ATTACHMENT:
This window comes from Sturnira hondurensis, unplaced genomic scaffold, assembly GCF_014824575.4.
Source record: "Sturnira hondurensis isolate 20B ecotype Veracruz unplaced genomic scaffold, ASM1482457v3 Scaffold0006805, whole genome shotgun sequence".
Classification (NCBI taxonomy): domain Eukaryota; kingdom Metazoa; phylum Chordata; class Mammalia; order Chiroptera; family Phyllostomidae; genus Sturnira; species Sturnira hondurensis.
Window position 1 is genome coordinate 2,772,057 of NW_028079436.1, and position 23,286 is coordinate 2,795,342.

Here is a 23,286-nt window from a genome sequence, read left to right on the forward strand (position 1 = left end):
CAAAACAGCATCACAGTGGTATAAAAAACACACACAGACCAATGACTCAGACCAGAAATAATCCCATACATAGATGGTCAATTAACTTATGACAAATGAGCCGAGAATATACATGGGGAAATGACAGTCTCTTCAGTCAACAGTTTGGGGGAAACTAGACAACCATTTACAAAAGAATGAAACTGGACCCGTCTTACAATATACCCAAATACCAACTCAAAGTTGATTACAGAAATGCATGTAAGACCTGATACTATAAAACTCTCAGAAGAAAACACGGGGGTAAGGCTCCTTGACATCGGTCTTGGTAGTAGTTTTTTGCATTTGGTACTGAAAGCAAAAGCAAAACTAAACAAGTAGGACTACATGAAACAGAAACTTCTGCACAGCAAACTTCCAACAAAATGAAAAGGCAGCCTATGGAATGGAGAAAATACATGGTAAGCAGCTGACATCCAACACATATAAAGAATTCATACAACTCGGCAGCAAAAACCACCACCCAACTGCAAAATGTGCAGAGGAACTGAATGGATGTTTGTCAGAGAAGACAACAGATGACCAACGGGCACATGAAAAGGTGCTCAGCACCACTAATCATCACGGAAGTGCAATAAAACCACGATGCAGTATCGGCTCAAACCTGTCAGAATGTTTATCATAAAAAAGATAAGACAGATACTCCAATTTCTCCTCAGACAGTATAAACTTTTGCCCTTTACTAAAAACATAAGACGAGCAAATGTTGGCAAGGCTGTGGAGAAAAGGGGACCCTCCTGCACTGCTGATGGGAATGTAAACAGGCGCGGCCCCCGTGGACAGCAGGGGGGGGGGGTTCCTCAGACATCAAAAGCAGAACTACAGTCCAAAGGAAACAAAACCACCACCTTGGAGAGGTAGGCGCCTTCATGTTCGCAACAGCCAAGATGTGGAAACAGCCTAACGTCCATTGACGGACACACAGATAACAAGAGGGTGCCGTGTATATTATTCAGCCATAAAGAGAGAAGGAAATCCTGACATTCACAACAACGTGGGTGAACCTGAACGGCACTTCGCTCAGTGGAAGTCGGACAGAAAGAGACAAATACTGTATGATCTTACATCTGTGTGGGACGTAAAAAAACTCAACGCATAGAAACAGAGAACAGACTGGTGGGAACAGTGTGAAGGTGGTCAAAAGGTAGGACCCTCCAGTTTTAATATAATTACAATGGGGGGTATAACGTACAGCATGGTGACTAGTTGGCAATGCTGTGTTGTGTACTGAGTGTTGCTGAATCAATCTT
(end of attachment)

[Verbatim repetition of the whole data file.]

This window comes from Sturnira hondurensis, unplaced genomic scaffold, assembly GCF_014824575.4.
Source record: "Sturnira hondurensis isolate 20B ecotype Veracruz unplaced genomic scaffold, ASM1482457v3 Scaffold0006805, whole genome shotgun sequence".
Classification (NCBI taxonomy): domain Eukaryota; kingdom Metazoa; phylum Chordata; class Mammalia; order Chiroptera; family Phyllostomidae; genus Sturnira; species Sturnira hondurensis.
Window position 1 is genome coordinate 2,772,057 of NW_028079436.1, and position 23,286 is coordinate 2,795,342.

Here is a 23,286-nt window from a genome sequence, read left to right on the forward strand (position 1 = left end):
CAAAACAGCATCACAGTGGTATAAAAAACACACACAGACCAATGACTCAGACCAGAAATAATCCCATACATAGATGGTCAATTAACTTATGACAAATGAGCCGAGAATATACATGGGGAAATGACAGTCTCTTCAGTCAACAGTTTGGGGGAAACTAGACAACCATTTACAAAAGAATGAAACTGGACCCGTCTTACAATATACCCAAATACCAACTCAAAGTTGATTACAGAAATGCATGTAAGACCTGATACTATAAAACTCTCAGAAGAAAACACGGGGGTAAGGCTCCTTGACATCGGTCTTGGTAGTAGTTTTTTGCATTTGGTACTGAAAGCAAAAGCAAAACTAAACAAGTAGGACTACATGAAACAGAAACTTCTGCACAGCAAACTTCCAACAAAATGAAAAGGCAGCCTATGGAATGGAGAAAATACATGGTAAGCAGCTGACATCCAACACATATAAAGAATTCATACAACTCGGCAGCAAAAACCACCACCCAACTGCAAAATGTGCAGAGGAACTGAATGGATGTTTGTCAGAGAAGACAACAGATGACCAACGGGCACATGAAAAGGTGCTCAGCACCACTAATCATCACGGAAGTGCAATAAAACCACGATGCAGTATCGGCTCAAACCTGTCAGAATGTTTATCATAAAAAAGATAAGACAGATACTCCAATTTCTCCTCAGACAGTATAAACTTTTGCCCTTTACTAAAAACATAAGACGAGCAAATGTTGGCAAGGCTGTGGAGAAAAGGGGACCCTCCTGCACTGCTGATGGGAATGTAAACAGGCGCGGCCCCCGTGGACAGCAGGGGGGGGGGGTTCCTCAGACATCAAAAGCAGAACTACAGTCCAAAGGAAACAAAACCACCACCTTGGAGAGGTAGGCGCCTTCATGTTCGCAACAGCCAAGATGTGGAAACAGCCTAACGTCCATTGACGGACACACAGATAACAAGAGGGTGCCGTGTATATTATTCAGCCATAAAGAGAGAAGGAAATCCTGACATTCACAACAACGTGGGTGAACCTGAACGGCACTTCGCTCAGTGGAAGTCGGACAGAAAGAGACAAATACTGTATGATCTTACATCTGTGTGGGACGTAAAAAAACTCAACGCATAGAAACAGAGAACAGACTGGTGGGAACAGTGTGAAGGTGGTCAAAAGGTAGGACCCTCCAGTTTTAATATAATTACAATGGGGGGTATAACGTACAGCATGGTGACTAGTTGGCAATGCTGTGTTGTGTACTGAGTGTTGCTGAATCAATCTT